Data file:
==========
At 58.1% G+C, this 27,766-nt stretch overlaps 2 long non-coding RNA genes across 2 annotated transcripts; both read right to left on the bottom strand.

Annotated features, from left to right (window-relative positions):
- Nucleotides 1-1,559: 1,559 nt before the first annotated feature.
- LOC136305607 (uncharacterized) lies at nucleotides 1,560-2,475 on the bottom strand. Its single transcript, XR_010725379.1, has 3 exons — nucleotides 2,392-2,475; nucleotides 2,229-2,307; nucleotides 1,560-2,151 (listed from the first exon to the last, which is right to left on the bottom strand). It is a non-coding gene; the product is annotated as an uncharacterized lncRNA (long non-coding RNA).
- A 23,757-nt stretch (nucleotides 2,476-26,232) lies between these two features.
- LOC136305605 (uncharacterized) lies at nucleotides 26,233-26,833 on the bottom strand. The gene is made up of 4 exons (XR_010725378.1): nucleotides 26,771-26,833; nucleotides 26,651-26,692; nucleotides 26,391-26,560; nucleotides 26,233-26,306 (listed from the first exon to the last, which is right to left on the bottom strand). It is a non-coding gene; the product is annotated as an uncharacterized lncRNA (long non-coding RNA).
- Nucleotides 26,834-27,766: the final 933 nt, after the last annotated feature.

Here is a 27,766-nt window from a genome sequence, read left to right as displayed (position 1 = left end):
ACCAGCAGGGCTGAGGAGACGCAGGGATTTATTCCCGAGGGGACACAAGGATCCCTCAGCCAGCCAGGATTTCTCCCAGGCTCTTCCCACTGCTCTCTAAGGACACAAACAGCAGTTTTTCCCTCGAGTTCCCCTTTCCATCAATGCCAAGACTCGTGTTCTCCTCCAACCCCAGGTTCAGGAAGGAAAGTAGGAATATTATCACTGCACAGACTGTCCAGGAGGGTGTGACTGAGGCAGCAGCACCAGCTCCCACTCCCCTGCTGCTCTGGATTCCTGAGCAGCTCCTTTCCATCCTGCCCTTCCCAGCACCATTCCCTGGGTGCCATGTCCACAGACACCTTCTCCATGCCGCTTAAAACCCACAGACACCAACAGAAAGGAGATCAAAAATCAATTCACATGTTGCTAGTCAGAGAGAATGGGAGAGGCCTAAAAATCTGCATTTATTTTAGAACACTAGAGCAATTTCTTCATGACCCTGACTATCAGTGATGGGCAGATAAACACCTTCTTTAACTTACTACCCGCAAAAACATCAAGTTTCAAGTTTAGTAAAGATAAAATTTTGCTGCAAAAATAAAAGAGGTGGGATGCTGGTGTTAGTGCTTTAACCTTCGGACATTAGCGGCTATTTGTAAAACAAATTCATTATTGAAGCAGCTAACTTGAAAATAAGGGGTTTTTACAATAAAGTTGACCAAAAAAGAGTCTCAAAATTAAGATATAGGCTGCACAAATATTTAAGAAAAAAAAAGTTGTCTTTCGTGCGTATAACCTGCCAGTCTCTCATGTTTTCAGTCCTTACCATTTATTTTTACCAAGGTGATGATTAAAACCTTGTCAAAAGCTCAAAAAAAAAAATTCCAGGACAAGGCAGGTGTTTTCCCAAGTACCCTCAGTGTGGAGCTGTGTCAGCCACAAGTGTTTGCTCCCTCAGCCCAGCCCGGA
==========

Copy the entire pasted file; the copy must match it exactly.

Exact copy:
At 58.1% G+C, this 27,766-nt stretch overlaps 2 long non-coding RNA genes across 2 annotated transcripts; both read right to left on the bottom strand.

Annotated features, from left to right (window-relative positions):
- Nucleotides 1-1,559: 1,559 nt before the first annotated feature.
- LOC136305607 (uncharacterized) lies at nucleotides 1,560-2,475 on the bottom strand. Its single transcript, XR_010725379.1, has 3 exons — nucleotides 2,392-2,475; nucleotides 2,229-2,307; nucleotides 1,560-2,151 (listed from the first exon to the last, which is right to left on the bottom strand). It is a non-coding gene; the product is annotated as an uncharacterized lncRNA (long non-coding RNA).
- A 23,757-nt stretch (nucleotides 2,476-26,232) lies between these two features.
- LOC136305605 (uncharacterized) lies at nucleotides 26,233-26,833 on the bottom strand. The gene is made up of 4 exons (XR_010725378.1): nucleotides 26,771-26,833; nucleotides 26,651-26,692; nucleotides 26,391-26,560; nucleotides 26,233-26,306 (listed from the first exon to the last, which is right to left on the bottom strand). It is a non-coding gene; the product is annotated as an uncharacterized lncRNA (long non-coding RNA).
- Nucleotides 26,834-27,766: the final 933 nt, after the last annotated feature.

Here is a 27,766-nt window from a genome sequence, read left to right as displayed (position 1 = left end):
ACCAGCAGGGCTGAGGAGACGCAGGGATTTATTCCCGAGGGGACACAAGGATCCCTCAGCCAGCCAGGATTTCTCCCAGGCTCTTCCCACTGCTCTCTAAGGACACAAACAGCAGTTTTTCCCTCGAGTTCCCCTTTCCATCAATGCCAAGACTCGTGTTCTCCTCCAACCCCAGGTTCAGGAAGGAAAGTAGGAATATTATCACTGCACAGACTGTCCAGGAGGGTGTGACTGAGGCAGCAGCACCAGCTCCCACTCCCCTGCTGCTCTGGATTCCTGAGCAGCTCCTTTCCATCCTGCCCTTCCCAGCACCATTCCCTGGGTGCCATGTCCACAGACACCTTCTCCATGCCGCTTAAAACCCACAGACACCAACAGAAAGGAGATCAAAAATCAATTCACATGTTGCTAGTCAGAGAGAATGGGAGAGGCCTAAAAATCTGCATTTATTTTAGAACACTAGAGCAATTTCTTCATGACCCTGACTATCAGTGATGGGCAGATAAACACCTTCTTTAACTTACTACCCGCAAAAACATCAAGTTTCAAGTTTAGTAAAGATAAAATTTTGCTGCAAAAATAAAAGAGGTGGGATGCTGGTGTTAGTGCTTTAACCTTCGGACATTAGCGGCTATTTGTAAAACAAATTCATTATTGAAGCAGCTAACTTGAAAATAAGGGGTTTTTACAATAAAGTTGACCAAAAAAGAGTCTCAAAATTAAGATATAGGCTGCACAAATATTTAAGAAAAAAAAAGTTGTCTTTCGTGCGTATAACCTGCCAGTCTCTCATGTTTTCAGTCCTTACCATTTATTTTTACCAAGGTGATGATTAAAACCTTGTCAAAAGCTCAAAAAAAAAAATTCCAGGACAAGGCAGGTGTTTTCCCAAGTACCCTCAGTGTGGAGCTGTGTCAGCCACAAGTGTTTGCTCCCTCAGCCCAGCCCGGA